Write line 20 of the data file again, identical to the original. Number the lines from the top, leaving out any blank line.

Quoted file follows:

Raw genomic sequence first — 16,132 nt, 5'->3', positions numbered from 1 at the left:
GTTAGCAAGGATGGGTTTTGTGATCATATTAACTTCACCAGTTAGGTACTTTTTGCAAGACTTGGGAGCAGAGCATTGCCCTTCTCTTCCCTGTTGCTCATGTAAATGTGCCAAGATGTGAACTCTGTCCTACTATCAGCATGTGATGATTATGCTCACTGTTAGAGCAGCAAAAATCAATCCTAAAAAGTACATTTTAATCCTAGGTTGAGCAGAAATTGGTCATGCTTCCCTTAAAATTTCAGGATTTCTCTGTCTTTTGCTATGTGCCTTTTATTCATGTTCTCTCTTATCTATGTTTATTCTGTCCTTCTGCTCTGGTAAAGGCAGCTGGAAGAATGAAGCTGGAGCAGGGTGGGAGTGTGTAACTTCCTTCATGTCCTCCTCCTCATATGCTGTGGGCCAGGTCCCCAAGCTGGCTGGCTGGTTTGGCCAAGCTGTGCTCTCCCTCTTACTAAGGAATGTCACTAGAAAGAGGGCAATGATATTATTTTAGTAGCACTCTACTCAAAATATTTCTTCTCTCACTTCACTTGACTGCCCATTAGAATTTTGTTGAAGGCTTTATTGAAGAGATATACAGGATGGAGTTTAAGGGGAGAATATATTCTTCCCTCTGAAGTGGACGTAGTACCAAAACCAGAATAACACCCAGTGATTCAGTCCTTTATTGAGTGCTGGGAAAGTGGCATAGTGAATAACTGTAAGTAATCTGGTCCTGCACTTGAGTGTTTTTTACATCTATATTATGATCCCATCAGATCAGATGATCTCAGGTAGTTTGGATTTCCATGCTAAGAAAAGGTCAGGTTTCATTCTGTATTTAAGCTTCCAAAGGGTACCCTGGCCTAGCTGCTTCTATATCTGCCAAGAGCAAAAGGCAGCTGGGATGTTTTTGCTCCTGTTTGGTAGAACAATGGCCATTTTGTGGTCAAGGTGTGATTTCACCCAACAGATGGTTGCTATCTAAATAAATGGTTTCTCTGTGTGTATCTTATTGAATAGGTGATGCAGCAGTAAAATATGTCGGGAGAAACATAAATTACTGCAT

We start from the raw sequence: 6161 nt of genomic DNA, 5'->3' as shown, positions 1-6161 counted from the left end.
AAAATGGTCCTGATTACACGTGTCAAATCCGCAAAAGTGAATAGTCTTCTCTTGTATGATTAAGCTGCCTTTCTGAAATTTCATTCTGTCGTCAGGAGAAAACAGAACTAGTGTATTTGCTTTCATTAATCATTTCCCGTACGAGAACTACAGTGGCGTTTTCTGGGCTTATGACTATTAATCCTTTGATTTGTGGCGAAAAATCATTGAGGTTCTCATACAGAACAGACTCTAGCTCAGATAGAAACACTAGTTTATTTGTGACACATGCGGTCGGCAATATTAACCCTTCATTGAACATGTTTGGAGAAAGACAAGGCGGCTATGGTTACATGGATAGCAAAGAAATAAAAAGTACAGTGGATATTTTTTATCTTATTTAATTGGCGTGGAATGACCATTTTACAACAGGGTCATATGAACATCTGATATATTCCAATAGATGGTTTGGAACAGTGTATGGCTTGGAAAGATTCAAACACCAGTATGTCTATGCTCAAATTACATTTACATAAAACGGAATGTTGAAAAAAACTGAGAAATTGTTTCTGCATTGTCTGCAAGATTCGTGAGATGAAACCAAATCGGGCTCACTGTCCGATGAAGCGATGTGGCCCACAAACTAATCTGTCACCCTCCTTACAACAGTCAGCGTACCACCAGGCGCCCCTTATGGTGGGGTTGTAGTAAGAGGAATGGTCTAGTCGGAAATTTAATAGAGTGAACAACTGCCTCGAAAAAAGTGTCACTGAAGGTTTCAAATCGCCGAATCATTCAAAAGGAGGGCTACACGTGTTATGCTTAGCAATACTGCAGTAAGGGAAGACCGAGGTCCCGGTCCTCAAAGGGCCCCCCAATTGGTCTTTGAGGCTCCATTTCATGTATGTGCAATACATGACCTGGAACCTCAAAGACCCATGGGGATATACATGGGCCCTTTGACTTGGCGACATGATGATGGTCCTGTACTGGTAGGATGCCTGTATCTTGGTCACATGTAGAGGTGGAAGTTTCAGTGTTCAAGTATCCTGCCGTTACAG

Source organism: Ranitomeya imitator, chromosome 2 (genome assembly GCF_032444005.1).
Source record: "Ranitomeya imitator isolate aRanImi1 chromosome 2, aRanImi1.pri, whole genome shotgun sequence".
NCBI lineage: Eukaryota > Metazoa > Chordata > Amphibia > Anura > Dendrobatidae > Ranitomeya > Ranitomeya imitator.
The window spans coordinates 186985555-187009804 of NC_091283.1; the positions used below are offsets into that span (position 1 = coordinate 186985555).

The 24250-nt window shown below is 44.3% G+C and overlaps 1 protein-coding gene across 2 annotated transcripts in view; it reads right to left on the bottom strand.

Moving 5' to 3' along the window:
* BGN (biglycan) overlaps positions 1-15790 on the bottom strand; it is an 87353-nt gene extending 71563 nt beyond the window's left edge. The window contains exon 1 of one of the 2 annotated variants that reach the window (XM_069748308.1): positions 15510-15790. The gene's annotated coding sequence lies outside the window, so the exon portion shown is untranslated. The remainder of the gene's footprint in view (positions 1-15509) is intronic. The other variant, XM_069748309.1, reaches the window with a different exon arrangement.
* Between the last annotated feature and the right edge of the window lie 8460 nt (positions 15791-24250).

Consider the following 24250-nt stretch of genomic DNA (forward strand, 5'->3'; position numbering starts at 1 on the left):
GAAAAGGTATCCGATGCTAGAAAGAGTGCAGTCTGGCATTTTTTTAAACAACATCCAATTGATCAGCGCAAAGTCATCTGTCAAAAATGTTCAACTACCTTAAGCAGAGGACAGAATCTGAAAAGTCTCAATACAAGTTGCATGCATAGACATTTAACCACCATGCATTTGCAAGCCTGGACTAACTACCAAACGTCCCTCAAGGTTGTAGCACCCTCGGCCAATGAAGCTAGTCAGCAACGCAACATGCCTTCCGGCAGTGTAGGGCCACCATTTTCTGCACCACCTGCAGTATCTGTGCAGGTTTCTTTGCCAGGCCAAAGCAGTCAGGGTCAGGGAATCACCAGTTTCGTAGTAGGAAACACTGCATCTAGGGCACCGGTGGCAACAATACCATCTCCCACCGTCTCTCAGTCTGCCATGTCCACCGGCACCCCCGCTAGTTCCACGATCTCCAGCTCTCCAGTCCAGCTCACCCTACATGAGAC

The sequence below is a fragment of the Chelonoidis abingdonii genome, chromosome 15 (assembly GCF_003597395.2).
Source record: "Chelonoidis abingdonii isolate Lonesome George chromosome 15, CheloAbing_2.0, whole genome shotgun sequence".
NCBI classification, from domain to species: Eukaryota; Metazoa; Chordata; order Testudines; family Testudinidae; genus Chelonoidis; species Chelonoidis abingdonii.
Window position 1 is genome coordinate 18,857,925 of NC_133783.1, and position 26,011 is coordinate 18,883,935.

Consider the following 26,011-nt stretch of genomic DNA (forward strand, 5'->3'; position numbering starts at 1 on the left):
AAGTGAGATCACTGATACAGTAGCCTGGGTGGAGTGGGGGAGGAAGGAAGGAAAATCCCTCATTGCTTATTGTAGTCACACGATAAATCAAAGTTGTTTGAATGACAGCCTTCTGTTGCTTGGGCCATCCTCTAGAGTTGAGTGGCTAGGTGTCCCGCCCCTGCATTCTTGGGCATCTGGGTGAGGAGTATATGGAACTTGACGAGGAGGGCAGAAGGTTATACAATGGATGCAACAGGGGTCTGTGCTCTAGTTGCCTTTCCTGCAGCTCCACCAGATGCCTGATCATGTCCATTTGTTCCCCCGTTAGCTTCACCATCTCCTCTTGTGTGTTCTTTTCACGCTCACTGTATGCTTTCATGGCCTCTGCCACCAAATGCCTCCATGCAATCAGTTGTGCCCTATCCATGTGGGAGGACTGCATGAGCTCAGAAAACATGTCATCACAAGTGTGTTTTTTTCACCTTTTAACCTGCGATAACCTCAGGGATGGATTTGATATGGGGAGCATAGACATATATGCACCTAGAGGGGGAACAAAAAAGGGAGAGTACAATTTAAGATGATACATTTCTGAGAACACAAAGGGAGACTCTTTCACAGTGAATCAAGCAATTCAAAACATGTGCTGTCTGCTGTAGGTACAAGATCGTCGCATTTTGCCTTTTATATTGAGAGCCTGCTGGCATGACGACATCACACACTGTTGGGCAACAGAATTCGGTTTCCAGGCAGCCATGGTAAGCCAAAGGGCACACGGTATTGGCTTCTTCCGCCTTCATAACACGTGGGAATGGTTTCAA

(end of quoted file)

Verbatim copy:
AAGTGAGATCACTGATACAGTAGCCTGGGTGGAGTGGGGGAGGAAGGAAGGAAAATCCCTCATTGCTTATTGTAGTCACACGATAAATCAAAGTTGTTTGAATGACAGCCTTCTGTTGCTTGGGCCATCCTCTAGAGTTGAGTGGCTAGGTGTCCCGCCCCTGCATTCTTGGGCATCTGGGTGAGGAGTATATGGAACTTGACGAGGAGGGCAGAAGGTTATACAATGGATGCAACAGGGGTCTGTGCTCTAGTTGCCTTTCCTGCAGCTCCACCAGATGCCTGATCATGTCCATTTGTTCCCCCGTTAGCTTCACCATCTCCTCTTGTGTGTTCTTTTCACGCTCACTGTATGCTTTCATGGCCTCTGCCACCAAATGCCTCCATGCAATCAGTTGTGCCCTATCCATGTGGGAGGACTGCATGAGCTCAGAAAACATGTCATCACAAGTGTGTTTTTTTCACCTTTTAACCTGCGATAACCTCAGGGATGGATTTGATATGGGGAGCATAGACATATATGCACCTAGAGGGGGAACAAAAAAGGGAGAGTACAATTTAAGATGATACATTTCTGAGAACACAAAGGGAGACTCTTTCACAGTGAATCAAGCAATTCAAAACATGTGCTGTCTGCTGTAGGTACAAGATCGTCGCATTTTGCCTTTTATATTGAGAGCCTGCTGGCATGACGACATCACACACTGTTGGGCAACAGAATTCGGTTTCCAGGCAGCCATGGTAAGCCAAAGGGCACACGGTATTGGCTTCTTCCGCCTTCATAACACGTGGGAATGGTTTCAA